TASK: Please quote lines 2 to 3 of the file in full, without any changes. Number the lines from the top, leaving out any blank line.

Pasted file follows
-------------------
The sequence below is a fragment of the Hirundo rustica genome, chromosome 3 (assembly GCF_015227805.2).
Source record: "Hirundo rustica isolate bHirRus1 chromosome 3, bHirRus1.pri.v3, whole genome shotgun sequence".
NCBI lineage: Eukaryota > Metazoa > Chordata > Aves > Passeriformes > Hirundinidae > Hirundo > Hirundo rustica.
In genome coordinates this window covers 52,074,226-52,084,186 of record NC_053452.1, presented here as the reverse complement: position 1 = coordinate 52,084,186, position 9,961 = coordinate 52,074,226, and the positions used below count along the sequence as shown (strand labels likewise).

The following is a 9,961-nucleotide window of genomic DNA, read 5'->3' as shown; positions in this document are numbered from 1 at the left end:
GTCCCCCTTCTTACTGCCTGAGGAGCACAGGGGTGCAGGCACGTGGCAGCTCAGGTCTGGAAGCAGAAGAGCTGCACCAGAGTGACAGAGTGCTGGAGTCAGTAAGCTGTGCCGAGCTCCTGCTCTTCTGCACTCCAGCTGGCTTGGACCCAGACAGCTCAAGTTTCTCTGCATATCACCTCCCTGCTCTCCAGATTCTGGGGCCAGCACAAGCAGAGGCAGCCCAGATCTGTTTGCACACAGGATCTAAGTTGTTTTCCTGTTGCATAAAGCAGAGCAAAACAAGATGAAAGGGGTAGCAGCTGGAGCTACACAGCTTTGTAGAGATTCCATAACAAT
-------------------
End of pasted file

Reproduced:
Source record: "Hirundo rustica isolate bHirRus1 chromosome 3, bHirRus1.pri.v3, whole genome shotgun sequence".
NCBI lineage: Eukaryota > Metazoa > Chordata > Aves > Passeriformes > Hirundinidae > Hirundo > Hirundo rustica.